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Part 3: Kanji (漢字)

こんいちわ みんなーさん (konnichiwa minna san) and welcome to the third part of lesson 3. I'm really sorry that this lesson was delayed, and I will update them more regularly now, but the page needed a lot of updates, and the latest section will be up soon. (and Spyder got a new computer, so he was without net access for a few weeks >_<) And besides I'm sure you all needed that extra time to practice Katakana and Hiragana ^_^. So lets jump right into the lesson. Now before I even begin, let me say that Kanji is hard to learn, and there are a lot of them, so the best way to do this is to try and learn one kanji a day for a start and once you learn the basic kanji, it will become easier, trust me ^_^. Also if you want me to feature 7 kanji a week, in addition to the lessons, just email me telling that. If I get enough email I'll do it (hey I just want to know if anyone is reading these lessons ^_^). Learning Kanji is essentially the hardest part of learning Japanese due to the sheer number of kanji out there so if you find it hard, don't despair, you are not alone ^_^  If you still can't get your browser to support kanji click here

Kaitou Ace


 You will not learn how to read kanji from this one lesson. All this lesson will do is familiarize you with Kanji and help you get started


Now that that is out of the way, lets start the lesson ^_^

About Kanji

Kanji are for the most part Chinese characters that were adapted into the Japanese language. In the 3rd and 4th centuries AD, immigrating Chinese and Koreans brought the written characters known as Kanji, to Japan. These characters actually originated in Hwang Ho region of China around 2000 BC, of which some 3,000 from this era have been discovered. The Japanese language at that time appears to have existed in spoken form only, hence Chinese characters were borrowed over a 400 year period to express the Japanese oral language in writing.  

There are 1,850 Kanji called Ty Kanji, which are considered appropriate for common use and an additional 284 Kanji called Jinmei-y that can be found in personal nouns and family names

Each Kanji has at a minimum of two readings, a On-yomi, and a Kun-yomi reading (usually the -yomi is omitted when referring to them)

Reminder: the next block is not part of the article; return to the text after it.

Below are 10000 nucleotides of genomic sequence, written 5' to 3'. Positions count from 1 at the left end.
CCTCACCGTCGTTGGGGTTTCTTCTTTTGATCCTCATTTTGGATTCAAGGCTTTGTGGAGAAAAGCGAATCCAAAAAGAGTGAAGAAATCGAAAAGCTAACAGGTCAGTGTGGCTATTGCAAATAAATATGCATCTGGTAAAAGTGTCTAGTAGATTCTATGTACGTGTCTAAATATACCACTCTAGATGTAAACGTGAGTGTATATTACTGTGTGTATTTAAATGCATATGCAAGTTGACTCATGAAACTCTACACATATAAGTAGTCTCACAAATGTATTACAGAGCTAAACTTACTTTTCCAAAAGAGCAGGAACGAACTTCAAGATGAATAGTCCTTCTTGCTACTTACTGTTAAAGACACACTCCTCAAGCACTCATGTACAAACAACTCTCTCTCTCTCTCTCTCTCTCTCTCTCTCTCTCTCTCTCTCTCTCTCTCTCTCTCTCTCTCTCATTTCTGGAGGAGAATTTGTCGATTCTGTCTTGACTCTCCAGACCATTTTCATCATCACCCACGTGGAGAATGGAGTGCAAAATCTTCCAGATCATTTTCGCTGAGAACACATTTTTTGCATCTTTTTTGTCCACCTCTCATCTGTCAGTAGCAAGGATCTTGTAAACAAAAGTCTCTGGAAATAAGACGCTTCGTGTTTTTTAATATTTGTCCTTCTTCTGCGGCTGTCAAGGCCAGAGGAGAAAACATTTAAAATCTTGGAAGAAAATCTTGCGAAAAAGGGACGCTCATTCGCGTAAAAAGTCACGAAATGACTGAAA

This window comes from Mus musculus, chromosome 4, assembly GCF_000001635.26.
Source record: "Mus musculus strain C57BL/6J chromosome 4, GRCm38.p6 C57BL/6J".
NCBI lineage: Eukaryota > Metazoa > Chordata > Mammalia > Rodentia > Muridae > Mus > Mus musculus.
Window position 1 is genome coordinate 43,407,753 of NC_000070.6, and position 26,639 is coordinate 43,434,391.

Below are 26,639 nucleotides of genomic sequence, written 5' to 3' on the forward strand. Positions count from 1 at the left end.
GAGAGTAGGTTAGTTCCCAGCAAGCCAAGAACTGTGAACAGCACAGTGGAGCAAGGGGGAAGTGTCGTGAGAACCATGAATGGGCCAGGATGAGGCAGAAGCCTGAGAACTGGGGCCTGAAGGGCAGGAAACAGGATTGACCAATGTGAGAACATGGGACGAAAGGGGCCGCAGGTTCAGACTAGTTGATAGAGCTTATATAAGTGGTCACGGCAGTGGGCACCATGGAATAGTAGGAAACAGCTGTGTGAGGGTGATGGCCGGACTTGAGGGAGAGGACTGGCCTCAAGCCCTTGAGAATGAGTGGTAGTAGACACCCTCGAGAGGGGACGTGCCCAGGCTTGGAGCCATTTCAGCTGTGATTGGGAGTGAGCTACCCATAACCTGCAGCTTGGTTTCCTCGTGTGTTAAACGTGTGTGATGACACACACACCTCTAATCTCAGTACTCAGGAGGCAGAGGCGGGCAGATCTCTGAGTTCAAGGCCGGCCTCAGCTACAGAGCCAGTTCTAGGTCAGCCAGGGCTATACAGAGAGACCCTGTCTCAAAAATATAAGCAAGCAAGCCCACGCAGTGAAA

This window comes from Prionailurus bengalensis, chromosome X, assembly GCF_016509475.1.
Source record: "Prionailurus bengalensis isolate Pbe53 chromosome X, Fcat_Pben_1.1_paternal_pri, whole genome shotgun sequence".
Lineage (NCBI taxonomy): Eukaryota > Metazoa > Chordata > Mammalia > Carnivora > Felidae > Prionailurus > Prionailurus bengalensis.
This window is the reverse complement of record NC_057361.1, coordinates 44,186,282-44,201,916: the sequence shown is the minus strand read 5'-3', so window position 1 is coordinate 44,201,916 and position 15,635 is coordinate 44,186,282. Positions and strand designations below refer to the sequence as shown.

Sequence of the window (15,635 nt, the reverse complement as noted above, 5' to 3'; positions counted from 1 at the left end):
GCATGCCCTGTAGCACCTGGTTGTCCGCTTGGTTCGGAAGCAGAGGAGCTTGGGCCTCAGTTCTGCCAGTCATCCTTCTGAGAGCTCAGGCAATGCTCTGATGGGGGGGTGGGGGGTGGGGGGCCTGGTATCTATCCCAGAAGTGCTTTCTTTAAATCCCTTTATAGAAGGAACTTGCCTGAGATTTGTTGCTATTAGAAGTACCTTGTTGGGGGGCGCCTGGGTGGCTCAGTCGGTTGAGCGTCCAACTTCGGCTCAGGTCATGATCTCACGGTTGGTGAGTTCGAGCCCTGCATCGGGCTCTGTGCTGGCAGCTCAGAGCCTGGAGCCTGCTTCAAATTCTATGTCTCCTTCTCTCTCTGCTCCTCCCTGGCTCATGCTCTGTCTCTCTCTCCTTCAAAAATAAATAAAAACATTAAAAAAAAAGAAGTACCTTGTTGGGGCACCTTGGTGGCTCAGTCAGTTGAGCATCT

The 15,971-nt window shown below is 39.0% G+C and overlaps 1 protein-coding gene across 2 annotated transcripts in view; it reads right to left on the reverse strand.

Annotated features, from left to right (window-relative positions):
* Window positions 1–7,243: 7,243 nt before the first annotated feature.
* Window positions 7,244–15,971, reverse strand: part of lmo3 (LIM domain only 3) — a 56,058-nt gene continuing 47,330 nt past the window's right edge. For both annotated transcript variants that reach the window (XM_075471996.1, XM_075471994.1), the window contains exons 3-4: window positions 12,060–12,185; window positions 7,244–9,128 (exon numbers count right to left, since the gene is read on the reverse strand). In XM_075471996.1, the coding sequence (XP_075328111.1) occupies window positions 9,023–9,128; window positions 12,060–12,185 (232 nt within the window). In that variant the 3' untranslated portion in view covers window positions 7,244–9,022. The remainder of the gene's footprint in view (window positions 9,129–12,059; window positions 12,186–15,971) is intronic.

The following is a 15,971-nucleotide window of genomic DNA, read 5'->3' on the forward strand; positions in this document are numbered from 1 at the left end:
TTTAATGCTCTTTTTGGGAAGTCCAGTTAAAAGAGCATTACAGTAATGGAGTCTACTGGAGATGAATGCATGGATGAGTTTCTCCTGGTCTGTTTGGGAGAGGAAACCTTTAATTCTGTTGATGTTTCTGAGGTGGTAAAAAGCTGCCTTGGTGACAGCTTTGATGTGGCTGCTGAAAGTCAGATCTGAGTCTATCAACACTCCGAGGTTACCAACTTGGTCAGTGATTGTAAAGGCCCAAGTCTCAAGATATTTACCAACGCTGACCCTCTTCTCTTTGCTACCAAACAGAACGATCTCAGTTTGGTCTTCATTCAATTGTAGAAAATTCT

On-yomi (音読み)

The On reading of a kanji is the original Chinese reading, this reading is usually used when a Kanji is found next to other kanji.


A Kun reading of a kanji is the Japanese reading, and is often the Japanese word that is closest to the Kanji's original meaning. When a kanji is written alone, followed only by hiragana or katakana, the Kun reading is usually used. (there are exceptions of course)

In general a Kanji has 2-3 Kun readings, and 2-3 On readings

Here are some examples:


Look at the use of the mountain kanji in the following two sentences:

1.にのぼります。yama ni noborimasu                       (Kun reading)

 I will climb a mountain

2. 富士にのぼります。FUJI-SAN ni noborimasu   (On reading)

                      I will climb Mt. Fuji

This combination that multiple Kanji-On reading, one Kanji-Kun  is the most most common way of reading Kanji, but there are exceptions [Kun-Kun, On-Kun, and Kun-On] (As there always are). I'm not going to go into them here, but I will mark them if we encounter them in the future.

Types of Kanji

You don't need to memorize this, I'm just putting it here as reference only. You just need to know that they exist that's all. ^_^

Shkei Moji

Simple pictographs of objects like a tree.

Shiji Moji

Simple symbols representing abstract concepts like below or above
Kaii Moji
An ideograph, combining pictographs and symbols to express a complex idea.
Keisei Moji
A category of phonetic-ideographs, which contains 85% of all Kanji, combining elements of semantic meaning with elements of phonetic meaning. (one part represents the sound, one the meaning) 
Tench Moji
Characters whose meaning or pronunciation have been changed by borrowing of the character to represent other sounds and ideas
Kasha Moji

Pure phonetic characters, established as a sort of Kanji syllabary.

The Kokuji are just a small number of Kanji that have originated from within Japan. Kokuji always have Kun-yomi readings, and never have On-Yomi readings.

To look up a kanji in a dictionary, you need to know a few things about it, mainly (if you don't know the pronunciation of it) you need to know how many strokes it has, or which radicals is it composed of. these radicals are either standalone kanji, or only parts of kanji organized by stroke count, and each dictionary will  have it's own radical table. Here's an example of one

There isn't much more for me to say about kanji so if you use the link below, you will be taken to a page that has 7 Kanji for you to start learning with. And as I stated earlier, to see this type of list added weekly, just email me and ask for it. 

7 simple kanji

 でわ また! (see you later)

As always, if you have any questions or comments feel free to write to me at the address below ^_^.

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Kaitou Ace Princess Minako